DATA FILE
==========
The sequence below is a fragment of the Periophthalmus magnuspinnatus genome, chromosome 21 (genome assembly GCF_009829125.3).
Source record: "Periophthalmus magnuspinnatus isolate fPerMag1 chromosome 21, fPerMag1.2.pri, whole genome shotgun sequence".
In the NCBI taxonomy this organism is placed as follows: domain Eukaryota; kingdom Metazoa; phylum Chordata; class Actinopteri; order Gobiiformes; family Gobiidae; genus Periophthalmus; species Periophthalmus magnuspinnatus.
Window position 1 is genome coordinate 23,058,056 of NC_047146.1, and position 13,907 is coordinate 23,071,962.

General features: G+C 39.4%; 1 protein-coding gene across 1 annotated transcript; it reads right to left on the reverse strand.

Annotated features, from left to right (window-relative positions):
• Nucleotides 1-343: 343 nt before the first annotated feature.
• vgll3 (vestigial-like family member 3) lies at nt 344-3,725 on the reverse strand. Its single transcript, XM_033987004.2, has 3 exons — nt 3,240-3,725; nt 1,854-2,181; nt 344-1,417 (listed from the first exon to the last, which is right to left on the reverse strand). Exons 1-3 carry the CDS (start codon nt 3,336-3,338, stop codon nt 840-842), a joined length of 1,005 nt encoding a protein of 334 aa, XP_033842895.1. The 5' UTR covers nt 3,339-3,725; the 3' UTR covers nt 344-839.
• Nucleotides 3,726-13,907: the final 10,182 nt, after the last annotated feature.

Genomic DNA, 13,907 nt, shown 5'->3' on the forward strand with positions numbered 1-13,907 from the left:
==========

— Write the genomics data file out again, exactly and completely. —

The sequence below is a fragment of the Periophthalmus magnuspinnatus genome, chromosome 21 (genome assembly GCF_009829125.3).
Source record: "Periophthalmus magnuspinnatus isolate fPerMag1 chromosome 21, fPerMag1.2.pri, whole genome shotgun sequence".
In the NCBI taxonomy this organism is placed as follows: domain Eukaryota; kingdom Metazoa; phylum Chordata; class Actinopteri; order Gobiiformes; family Gobiidae; genus Periophthalmus; species Periophthalmus magnuspinnatus.
Window position 1 is genome coordinate 23,058,056 of NC_047146.1, and position 13,907 is coordinate 23,071,962.

General features: G+C 39.4%; 1 protein-coding gene across 1 annotated transcript; it reads right to left on the reverse strand.

Annotated features, from left to right (window-relative positions):
• Nucleotides 1-343: 343 nt before the first annotated feature.
• vgll3 (vestigial-like family member 3) lies at nt 344-3,725 on the reverse strand. Its single transcript, XM_033987004.2, has 3 exons — nt 3,240-3,725; nt 1,854-2,181; nt 344-1,417 (listed from the first exon to the last, which is right to left on the reverse strand). Exons 1-3 carry the CDS (start codon nt 3,336-3,338, stop codon nt 840-842), a joined length of 1,005 nt encoding a protein of 334 aa, XP_033842895.1. The 5' UTR covers nt 3,339-3,725; the 3' UTR covers nt 344-839.
• Nucleotides 3,726-13,907: the final 10,182 nt, after the last annotated feature.

Genomic DNA, 13,907 nt, shown 5'->3' on the forward strand with positions numbered 1-13,907 from the left: